FIG. 3c schematically illustrates the semiconductor device 300 in a further advanced manufacturing stage, in which the first and second isolation trenches 305A, 305B are filled with an appropriate insulating material 311, such as silicon dioxide, which may have been deposited on the basis of well-established recipes followed by the removal of any excess material, thereby planarizing the topography of the device 300, wherein the layer 304 may also act as a CMP stop layer, as previously described. Consequently, the first isolation trench 305A may have a high compressive stress 309A acting on the adjacent semiconductor region 310A. Similarly, the second isolation trench 305B may exhibit, in some illustrative embodiments, a substantially low intrinsic stress depending on the initial stress characteristics of the layer 304 or, in other illustrative embodiments, even a moderately high tensile stress 309B may be exerted to the adjacent semiconductor region 310B, when the initial layer 304 has been deposited so as to exhibit a high tensile stress.

FIG. 3d schematically shows the semiconductor device 300 in a further advanced manufacturing stage, in which a first transistor element 320A is formed in and on the first semiconductor region 310A, while a second transistor 320B is formed in an on the second semiconductor region 310B. Consequently, a respective stress transfer from the first isolation trench into a channel region 312A of the first transistor 320A may be achieved, thereby inducing a first strain 313A in the channel region 312A. Similarly, a different type or magnitude of strain 313B may be induced in the channel region 312B of the second transistor element 320B. For example, when the first strain 313A is a compressive strain, the first transistor may represent a P-channel transistor. Similarly, when the second strain 313B is a reduced compressive strain or a tensile strain, the second transistor 320B may represent an N-channel transistor.

As a result, the present invention provides an efficient strain-inducing mechanism on the basis of a stress engineering technique applied to isolation trenches, wherein, in advanced applications requiring SOI architectures, a highly efficient stress transfer may be accomplished by providing respectively designed liner materials in the isolation trenches. For this purpose, the characteristics of a non-oxidizable layer may be efficiently modified to incorporate a significant amount of silicon dioxide, thereby providing the potential for generating a high compressive stress in a highly controllable fashion. In other illustrative embodiments, additionally or alternatively, the liner material may be deposited to exhibit a high intrinsic stress, wherein the type and the magnitude may be substantially determined on the basis of deposition parameters. Thereafter, the intrinsic stress may be selectively modified or even enhanced to provide an increased degree of design and process flexibility. For example, compressive stress may be generated in the vicinity of P-channel transistors, while, in some illustrative embodiments, additionally, tensile stress or a reduced compressive stress may be created adjacent to N-channel transistors, thereby significantly enhancing the performance thereof. As a consequence, a highly efficient strain-inducing mechanism is provided, wherein, in advanced SOI architectures, the stress transfer may be obtained over the entire depth of the respective semiconductor layer. Moreover, the enhanced stress engineering techniques of the present invention based on modifying a liner material of isolation trenches may be efficiently combined with other stress engineering techniques previously discussed.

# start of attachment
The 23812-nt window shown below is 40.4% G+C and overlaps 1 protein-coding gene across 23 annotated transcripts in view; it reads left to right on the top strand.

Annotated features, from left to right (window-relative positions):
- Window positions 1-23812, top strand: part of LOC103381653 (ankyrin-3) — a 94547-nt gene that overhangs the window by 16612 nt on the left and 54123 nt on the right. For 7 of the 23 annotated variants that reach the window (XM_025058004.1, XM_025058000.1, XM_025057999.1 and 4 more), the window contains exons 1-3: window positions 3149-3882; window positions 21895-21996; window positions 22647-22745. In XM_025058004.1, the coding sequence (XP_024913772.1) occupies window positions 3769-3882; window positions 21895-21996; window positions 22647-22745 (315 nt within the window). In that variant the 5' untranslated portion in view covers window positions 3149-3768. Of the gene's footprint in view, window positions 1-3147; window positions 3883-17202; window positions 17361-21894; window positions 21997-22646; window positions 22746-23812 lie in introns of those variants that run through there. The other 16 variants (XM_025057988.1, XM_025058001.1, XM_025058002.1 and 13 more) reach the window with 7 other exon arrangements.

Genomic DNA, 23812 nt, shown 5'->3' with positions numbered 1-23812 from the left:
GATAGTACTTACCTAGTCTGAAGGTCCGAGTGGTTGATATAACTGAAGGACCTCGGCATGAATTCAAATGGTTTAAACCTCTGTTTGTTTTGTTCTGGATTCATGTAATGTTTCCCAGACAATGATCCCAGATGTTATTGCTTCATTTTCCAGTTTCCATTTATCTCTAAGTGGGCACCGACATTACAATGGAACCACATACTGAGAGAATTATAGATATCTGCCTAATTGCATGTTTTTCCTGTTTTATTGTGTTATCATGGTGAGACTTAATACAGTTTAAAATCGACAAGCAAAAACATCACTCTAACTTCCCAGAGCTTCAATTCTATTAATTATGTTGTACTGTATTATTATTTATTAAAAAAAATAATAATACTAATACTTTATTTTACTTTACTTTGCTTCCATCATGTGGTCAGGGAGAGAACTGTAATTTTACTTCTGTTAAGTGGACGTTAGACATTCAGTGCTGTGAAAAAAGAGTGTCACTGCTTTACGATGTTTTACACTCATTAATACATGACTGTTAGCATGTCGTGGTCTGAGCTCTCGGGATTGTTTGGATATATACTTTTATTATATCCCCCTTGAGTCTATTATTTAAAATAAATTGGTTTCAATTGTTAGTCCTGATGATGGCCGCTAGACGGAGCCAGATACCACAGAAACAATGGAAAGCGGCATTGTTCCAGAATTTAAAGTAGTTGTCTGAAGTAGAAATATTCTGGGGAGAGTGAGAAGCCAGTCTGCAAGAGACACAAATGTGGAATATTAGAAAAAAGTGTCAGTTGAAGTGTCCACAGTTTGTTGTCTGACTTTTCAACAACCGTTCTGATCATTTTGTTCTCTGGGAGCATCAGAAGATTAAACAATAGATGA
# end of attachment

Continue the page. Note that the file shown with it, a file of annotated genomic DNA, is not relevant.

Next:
The particular embodiments disclosed above are illustrative only, as the invention may be modified and practiced in different but equivalent manners apparent to those skilled in the art having the benefit of the teachings herein. For example, the process steps set forth above may be performed in a different order. Furthermore, no limitations are intended to the details of construction or design herein shown, other than as described in the claims below. It is therefore evident that the particular embodiments disclosed above may be altered or modified and all such variations are considered within the scope and spirit of the invention. Accordingly, the protection sought herein is as set forth in the claims below.